Earlier this weekend, my Twitter blew up with an argument over whether or not we need a “cure” for Autism.
It’s always interesting when you get into what I’d term “religious” arguments within the community. Since getting into the community with the Monster’s diagnosis, I’ve noticed that people get very deeply invested into their points of view, to the point of being unwilling to see any evidence to the contrary at times.
As I’ve said before, if someone could offer me a miracle cure for the Monster – something that would have him dealing with society in a ‘normal’ manner, either as a permanent ‘fix’ or as a life-long treatment that helps with the symptoms of the disorder – I’d probably take it in a heartbeat. (It’d depend on the price – I’m not irrational.) I’m also educated enough to know that there is no such thing as a miracle cure, and while I can hope… the best thing we can do is try to find something that comes most of the way.
What I don’t get is the side of the conversation where people are adamant that Autism doesn’t need a cure.
I do get that some of the high-functioning folks on the Spectrum don’t see what they have as an ‘illness’, that they resent having their neuro-diversity status termed as a ‘disorder’. I get that some parents of children on the Spectrum see their children as gifted, not needing to be ‘fixed’. And that’s fine… for them. If they don’t want to have the ‘cure’, they don’t have to have it. On the other hand, they’re advocating withholding a treatment – indeed, even stopping researching such a thing – from people who would be willing to have it and have their lives improve.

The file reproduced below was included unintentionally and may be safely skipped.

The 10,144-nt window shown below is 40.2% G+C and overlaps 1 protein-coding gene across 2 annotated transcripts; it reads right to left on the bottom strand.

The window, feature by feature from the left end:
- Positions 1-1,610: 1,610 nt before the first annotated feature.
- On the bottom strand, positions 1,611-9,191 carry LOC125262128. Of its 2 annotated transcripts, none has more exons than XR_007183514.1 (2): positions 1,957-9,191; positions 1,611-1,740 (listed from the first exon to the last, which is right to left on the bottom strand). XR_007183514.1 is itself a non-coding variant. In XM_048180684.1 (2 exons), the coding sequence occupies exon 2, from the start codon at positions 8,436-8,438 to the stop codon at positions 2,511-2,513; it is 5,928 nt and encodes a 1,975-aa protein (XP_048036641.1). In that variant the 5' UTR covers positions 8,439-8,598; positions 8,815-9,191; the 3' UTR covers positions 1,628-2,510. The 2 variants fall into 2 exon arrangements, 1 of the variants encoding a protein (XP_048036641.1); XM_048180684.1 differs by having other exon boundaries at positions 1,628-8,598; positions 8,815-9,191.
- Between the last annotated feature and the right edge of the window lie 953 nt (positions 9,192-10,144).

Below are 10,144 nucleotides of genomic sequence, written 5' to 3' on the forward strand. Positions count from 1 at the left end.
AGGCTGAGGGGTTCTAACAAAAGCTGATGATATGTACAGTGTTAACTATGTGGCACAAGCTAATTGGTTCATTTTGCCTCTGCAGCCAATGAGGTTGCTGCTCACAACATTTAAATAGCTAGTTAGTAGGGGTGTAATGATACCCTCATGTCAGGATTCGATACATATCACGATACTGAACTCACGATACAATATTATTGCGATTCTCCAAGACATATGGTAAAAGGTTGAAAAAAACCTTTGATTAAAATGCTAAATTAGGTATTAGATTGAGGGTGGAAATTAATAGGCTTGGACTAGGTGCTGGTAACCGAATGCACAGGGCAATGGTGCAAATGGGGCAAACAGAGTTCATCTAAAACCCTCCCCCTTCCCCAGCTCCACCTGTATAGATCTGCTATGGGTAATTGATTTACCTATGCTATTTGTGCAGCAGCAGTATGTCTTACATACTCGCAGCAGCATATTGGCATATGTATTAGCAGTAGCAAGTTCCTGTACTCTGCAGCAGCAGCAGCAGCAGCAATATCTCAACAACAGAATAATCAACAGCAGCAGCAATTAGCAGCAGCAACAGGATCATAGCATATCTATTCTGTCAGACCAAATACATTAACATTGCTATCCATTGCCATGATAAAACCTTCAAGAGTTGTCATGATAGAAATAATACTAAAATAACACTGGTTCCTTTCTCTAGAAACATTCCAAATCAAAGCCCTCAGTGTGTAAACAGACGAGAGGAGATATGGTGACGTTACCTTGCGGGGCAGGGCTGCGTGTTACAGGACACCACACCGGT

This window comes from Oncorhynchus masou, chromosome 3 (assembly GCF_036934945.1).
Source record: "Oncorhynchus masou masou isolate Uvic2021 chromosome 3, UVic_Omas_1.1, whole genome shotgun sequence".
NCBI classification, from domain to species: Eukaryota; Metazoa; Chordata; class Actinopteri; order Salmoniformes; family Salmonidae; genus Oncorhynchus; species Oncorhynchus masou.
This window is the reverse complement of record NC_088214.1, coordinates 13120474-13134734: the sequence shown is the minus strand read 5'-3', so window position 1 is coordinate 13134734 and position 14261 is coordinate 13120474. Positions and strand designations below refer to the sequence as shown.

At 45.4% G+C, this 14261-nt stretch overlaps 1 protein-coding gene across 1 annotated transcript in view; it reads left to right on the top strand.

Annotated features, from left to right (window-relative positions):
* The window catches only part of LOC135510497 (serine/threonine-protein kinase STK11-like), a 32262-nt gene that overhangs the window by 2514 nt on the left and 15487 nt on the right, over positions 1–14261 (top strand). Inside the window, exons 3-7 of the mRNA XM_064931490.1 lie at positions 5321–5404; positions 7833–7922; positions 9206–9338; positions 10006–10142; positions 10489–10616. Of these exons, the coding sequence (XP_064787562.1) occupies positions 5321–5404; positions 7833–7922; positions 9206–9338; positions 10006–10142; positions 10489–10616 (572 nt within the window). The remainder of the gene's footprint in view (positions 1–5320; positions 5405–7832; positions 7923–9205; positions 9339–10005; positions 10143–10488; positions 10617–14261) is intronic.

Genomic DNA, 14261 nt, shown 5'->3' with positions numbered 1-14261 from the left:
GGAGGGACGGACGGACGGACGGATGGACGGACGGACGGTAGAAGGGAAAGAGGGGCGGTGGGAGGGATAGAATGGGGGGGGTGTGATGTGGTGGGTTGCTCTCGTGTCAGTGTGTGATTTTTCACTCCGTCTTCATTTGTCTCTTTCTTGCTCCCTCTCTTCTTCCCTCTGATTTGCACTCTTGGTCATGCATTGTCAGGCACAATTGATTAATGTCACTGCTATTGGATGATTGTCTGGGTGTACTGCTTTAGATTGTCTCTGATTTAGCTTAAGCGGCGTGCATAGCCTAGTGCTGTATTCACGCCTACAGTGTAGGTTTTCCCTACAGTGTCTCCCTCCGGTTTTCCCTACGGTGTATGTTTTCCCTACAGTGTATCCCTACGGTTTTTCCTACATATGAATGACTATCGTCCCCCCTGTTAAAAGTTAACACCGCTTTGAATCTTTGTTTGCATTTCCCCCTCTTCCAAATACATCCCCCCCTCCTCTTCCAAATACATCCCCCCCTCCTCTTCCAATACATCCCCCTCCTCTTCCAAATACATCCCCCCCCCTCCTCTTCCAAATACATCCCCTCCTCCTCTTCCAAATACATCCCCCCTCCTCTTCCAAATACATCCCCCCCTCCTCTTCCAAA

I think the most interesting argument that I’ve heard is that they can envision a cure being made mandatory. Are we going to start forcing people to have treatments for non-transmissible conditions? Are we going to start mandating that I take my allergy medication every morning, for example? Of course not – the only one who suffers if I don’t take my allergy meds is me. My wife and kids can’t “catch” my allergies from me. And the same with Autism.
(And, for the record, I chose those words carefully above: ‘Non-transmissible conditions.’ As I’ve laid out before, I am pro-vaccine – I believe that not vaccinating your children, unless medically contraindicated, puts others at risk through disease transmission. I have a feeling that much of the argument against a ‘cure’ is also an end-run for many anti-vaxers to portray any treatment as intruding on their rights to do as they please.)
So, please. There’s plenty of room for us to agree or disagree about whether or not Autism needs a ‘cure’ without insisting that there shouldn’t be research into one. When they find an effective cure/treatment, we’ll all be able to decide for each of our families what’s right…
Well-reasoned thoughts on an incredibly divisive issue within the ASD community.
I think it is helpful to understand not only the specific features of autism of your own child, but also the range of possible features that autism can take: nonverbal, preverbal, PDD-NOS, Rhetts, Aspergers in boys, Aspergers in girls, etc. The support needed and the post-school outcomes for each can be incredibly different, and even contradictory, and without that understanding there will continue to be gaps in needed supports for individuals with autism.